One of the most common and beloved of our wild turtles, the Painted Turtle (Chrysemys picta) can be found in almost every pond, lake, and wetland habitat. They are often kept as pets, although I gentle would say this is not the best idea. Adults living in the wild can reach more than 40 years of age; maybe this is because they sleep at night and sunbathe most of the day – LOL.
Their food is mostly aquatic vegetation, insects, and maybe a small fish. The eggs and very young are eaten by snakes, and raccoons and other predators, but as adults their main source of trouble is cars.
To quote Wikipedia on the range of these turtles,
“The most widespread North American turtle,57 the painted turtle is the only turtle whose native range extends from the Atlantic to the Pacific.[nb 4] It is native to eight of Canada’s ten provinces, forty-five of the fifty United States, and one of Mexico’s thirty-one states. On the East Coast, it lives from the Canadian Maritimes to the U.S. state of Georgia. On the West Coast, it lives in British Columbia, Washington, and Oregon and offshore on southeast Vancouver Island.[nb 5] The northernmost American turtle,59 its range includes much of southern Canada. To the south, its range reaches the U.S. Gulf Coast in Louisiana and Alabama. In the southwestern United States there are only dispersed populations. It is found in one river in extreme northern Mexico. It is absent in a part of southwestern Virginia and the adjacent states as well as in north-central Alabama.”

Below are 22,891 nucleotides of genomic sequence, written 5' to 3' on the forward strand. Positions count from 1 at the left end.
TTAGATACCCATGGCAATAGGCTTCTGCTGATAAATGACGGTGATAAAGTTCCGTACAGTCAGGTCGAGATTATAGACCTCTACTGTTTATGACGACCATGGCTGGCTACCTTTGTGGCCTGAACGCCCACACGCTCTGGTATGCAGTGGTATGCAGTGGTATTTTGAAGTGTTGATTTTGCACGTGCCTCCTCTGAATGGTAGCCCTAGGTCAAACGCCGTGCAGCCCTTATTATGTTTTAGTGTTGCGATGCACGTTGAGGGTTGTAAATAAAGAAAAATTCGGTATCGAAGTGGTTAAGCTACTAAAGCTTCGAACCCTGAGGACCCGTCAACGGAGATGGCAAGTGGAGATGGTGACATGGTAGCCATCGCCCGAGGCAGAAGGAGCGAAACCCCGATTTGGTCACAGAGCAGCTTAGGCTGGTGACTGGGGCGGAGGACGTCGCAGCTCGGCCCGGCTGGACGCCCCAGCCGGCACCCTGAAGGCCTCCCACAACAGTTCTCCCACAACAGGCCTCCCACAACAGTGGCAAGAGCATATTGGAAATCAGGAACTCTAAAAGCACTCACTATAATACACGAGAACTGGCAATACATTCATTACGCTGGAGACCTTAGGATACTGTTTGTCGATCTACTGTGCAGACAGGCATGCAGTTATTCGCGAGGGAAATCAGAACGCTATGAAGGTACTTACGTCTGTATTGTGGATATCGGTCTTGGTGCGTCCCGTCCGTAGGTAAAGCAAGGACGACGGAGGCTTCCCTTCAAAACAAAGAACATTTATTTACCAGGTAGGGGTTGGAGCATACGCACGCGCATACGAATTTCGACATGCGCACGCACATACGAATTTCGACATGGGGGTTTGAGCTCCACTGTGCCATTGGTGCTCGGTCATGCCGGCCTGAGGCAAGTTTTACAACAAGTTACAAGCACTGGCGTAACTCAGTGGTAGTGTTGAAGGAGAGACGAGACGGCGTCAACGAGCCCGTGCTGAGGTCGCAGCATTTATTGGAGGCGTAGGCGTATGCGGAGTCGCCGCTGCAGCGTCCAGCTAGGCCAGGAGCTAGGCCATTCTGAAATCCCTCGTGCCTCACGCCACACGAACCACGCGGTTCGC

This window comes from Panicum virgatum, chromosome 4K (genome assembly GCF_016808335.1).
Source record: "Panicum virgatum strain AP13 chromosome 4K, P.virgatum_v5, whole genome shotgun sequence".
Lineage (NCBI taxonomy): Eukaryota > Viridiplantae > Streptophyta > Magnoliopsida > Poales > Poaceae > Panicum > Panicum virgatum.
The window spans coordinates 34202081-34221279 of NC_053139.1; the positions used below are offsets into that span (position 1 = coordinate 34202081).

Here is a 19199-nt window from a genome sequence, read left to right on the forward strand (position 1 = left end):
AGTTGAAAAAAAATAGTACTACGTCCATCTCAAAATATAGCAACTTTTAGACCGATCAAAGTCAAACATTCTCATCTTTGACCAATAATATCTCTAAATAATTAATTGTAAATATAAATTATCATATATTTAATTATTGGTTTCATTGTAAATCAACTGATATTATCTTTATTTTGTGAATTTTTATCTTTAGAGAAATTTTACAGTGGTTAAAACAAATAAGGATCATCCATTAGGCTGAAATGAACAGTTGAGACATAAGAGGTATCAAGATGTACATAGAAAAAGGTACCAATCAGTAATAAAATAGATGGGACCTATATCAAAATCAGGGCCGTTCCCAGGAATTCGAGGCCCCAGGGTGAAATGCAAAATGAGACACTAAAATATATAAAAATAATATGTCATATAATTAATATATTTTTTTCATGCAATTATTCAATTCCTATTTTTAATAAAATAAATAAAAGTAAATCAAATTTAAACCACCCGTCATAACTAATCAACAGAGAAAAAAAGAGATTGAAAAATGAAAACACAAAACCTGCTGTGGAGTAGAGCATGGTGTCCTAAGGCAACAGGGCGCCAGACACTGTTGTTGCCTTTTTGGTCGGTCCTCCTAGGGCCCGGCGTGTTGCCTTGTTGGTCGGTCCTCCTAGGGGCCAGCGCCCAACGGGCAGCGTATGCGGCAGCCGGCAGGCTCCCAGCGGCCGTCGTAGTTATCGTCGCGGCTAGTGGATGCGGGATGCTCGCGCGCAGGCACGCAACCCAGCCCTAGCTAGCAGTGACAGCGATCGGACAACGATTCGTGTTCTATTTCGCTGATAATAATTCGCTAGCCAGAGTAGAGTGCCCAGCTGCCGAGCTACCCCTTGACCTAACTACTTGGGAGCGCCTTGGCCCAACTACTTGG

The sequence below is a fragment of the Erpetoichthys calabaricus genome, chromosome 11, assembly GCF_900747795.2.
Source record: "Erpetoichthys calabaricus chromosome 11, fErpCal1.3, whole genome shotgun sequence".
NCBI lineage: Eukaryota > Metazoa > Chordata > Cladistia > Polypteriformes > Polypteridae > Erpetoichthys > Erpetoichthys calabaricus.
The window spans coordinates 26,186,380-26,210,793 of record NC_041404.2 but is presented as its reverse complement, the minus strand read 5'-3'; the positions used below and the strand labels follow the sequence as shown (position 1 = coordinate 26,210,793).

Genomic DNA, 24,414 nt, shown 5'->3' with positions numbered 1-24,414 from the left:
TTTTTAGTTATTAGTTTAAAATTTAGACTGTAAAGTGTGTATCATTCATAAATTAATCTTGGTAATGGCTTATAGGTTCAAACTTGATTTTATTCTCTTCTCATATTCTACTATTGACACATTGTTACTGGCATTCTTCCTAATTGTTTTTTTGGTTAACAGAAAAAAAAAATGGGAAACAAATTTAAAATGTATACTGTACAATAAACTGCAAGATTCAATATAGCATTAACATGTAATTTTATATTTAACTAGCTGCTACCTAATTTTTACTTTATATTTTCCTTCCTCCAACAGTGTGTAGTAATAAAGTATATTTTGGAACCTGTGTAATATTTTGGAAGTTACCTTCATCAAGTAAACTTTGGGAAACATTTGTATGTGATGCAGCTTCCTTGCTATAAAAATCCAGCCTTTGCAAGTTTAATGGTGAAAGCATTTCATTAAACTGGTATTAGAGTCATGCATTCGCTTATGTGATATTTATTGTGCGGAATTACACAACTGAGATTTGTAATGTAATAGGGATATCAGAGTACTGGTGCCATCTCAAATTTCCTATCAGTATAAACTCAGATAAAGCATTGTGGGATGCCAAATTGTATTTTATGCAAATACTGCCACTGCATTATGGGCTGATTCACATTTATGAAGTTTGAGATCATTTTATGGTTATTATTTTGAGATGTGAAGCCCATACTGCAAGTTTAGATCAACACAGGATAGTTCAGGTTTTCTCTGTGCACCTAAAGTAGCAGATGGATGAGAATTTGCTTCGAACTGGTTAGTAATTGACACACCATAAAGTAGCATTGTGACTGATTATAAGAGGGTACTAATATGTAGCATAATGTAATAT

Painted Turtles are actually found as fossils, the oldest going back 15 million years in Nebraska.
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This picture was taken March 31, 2012, in the White’s Mill Open Space Preserve in Montgomery County, Pennsylvania, USA.